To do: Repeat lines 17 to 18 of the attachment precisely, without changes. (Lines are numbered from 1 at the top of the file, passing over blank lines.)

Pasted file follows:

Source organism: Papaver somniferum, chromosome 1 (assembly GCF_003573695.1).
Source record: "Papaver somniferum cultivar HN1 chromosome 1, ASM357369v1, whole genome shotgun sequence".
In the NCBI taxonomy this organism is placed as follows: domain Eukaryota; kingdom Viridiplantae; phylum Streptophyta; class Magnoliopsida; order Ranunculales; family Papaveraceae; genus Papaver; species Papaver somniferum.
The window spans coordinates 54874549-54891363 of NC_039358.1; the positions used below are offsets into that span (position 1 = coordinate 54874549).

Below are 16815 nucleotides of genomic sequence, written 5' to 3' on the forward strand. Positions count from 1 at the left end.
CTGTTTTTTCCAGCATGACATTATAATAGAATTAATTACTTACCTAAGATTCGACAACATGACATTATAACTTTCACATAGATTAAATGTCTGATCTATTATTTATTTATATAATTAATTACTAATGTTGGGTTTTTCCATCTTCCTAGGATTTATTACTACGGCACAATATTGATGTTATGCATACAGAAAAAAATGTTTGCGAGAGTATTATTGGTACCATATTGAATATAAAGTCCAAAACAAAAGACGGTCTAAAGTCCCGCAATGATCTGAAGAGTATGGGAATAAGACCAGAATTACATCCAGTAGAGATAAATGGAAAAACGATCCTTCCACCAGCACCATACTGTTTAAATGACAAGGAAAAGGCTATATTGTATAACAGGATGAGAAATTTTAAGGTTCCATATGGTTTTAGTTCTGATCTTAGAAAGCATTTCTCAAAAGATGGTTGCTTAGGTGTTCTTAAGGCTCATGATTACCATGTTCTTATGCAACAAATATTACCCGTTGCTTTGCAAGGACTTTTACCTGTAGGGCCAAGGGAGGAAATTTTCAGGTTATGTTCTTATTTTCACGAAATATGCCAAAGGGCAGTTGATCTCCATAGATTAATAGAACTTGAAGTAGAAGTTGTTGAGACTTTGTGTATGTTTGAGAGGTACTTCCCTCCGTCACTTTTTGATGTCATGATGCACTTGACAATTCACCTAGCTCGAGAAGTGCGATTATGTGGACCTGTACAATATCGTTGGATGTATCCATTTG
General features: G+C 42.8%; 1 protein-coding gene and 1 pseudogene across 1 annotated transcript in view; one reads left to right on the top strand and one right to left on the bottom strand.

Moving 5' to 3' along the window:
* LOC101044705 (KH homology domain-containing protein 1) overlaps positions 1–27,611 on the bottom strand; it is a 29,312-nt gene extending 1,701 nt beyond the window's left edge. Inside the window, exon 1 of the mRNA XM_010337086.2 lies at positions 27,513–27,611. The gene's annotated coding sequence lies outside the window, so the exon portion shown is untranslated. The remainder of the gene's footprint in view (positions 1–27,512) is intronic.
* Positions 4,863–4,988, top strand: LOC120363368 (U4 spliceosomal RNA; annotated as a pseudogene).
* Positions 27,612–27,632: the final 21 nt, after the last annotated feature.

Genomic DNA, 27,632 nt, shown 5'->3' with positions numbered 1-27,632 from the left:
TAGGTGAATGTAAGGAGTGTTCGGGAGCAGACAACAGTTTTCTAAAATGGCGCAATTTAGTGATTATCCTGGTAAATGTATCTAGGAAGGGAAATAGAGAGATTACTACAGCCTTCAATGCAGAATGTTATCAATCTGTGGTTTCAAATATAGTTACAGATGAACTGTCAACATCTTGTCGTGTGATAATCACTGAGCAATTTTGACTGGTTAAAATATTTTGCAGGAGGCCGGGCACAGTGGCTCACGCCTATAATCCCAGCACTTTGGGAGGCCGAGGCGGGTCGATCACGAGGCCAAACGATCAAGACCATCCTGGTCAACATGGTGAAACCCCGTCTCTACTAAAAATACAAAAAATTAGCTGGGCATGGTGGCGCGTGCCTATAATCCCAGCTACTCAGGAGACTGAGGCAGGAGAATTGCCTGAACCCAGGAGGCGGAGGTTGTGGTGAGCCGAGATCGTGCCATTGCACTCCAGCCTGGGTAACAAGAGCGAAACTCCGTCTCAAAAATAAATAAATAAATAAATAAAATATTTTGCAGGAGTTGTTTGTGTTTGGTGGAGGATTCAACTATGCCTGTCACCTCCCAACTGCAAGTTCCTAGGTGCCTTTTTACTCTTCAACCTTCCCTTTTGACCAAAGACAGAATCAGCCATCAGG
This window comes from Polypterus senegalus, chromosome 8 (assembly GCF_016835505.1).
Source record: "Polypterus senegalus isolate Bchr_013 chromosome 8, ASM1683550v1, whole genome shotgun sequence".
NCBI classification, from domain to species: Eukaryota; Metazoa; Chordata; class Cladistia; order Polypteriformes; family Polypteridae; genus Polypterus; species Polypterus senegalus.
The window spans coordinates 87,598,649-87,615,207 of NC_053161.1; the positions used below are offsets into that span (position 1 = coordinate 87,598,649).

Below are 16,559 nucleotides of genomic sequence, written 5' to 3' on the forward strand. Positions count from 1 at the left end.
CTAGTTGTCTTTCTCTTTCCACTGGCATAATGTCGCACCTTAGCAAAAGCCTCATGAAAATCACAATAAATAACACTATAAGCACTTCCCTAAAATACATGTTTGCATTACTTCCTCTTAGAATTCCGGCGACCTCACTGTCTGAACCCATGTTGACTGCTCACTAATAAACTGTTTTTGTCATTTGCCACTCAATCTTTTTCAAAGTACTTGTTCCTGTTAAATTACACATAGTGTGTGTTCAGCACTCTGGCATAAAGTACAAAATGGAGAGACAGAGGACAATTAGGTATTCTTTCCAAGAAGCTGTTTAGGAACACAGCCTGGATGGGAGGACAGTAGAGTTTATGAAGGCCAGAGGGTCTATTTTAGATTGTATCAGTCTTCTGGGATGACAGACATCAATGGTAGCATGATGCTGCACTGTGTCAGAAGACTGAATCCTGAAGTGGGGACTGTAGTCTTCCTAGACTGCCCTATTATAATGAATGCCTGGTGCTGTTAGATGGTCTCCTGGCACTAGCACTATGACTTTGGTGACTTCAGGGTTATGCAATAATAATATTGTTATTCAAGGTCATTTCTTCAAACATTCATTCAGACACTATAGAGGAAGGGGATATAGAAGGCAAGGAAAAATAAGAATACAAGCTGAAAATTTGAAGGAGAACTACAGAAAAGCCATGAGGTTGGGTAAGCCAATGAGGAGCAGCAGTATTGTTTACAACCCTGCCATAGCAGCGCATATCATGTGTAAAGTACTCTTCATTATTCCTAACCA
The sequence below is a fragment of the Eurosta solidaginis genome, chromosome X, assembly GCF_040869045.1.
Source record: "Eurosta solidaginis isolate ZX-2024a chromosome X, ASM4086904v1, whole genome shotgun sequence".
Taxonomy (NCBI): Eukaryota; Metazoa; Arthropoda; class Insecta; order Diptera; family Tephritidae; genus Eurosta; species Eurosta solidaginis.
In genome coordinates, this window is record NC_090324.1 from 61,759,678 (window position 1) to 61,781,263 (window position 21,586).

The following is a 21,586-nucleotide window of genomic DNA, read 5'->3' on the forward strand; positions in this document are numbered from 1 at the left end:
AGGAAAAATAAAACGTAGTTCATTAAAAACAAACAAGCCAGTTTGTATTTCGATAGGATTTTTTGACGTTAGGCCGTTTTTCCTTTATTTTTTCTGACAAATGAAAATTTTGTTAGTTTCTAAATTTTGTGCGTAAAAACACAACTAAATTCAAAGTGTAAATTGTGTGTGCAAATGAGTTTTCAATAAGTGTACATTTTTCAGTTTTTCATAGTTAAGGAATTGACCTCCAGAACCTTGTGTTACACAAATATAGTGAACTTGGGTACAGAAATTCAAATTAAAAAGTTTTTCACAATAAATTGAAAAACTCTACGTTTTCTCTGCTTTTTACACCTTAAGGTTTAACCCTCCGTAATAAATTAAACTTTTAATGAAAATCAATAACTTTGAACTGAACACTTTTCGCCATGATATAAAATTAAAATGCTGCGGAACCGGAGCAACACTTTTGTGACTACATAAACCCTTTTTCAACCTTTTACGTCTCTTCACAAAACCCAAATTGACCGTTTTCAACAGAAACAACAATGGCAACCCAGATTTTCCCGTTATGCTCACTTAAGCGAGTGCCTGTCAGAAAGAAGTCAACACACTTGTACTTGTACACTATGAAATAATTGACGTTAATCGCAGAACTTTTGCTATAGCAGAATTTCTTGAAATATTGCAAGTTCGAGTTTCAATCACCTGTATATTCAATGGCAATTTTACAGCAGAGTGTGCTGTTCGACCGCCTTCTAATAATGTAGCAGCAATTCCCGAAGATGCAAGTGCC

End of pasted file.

The window spans coordinates 87,598,649-87,615,207 of NC_053161.1; the positions used below are offsets into that span (position 1 = coordinate 87,598,649).

Below are 16,559 nucleotides of genomic sequence, written 5' to 3' on the forward strand. Positions count from 1 at the left end.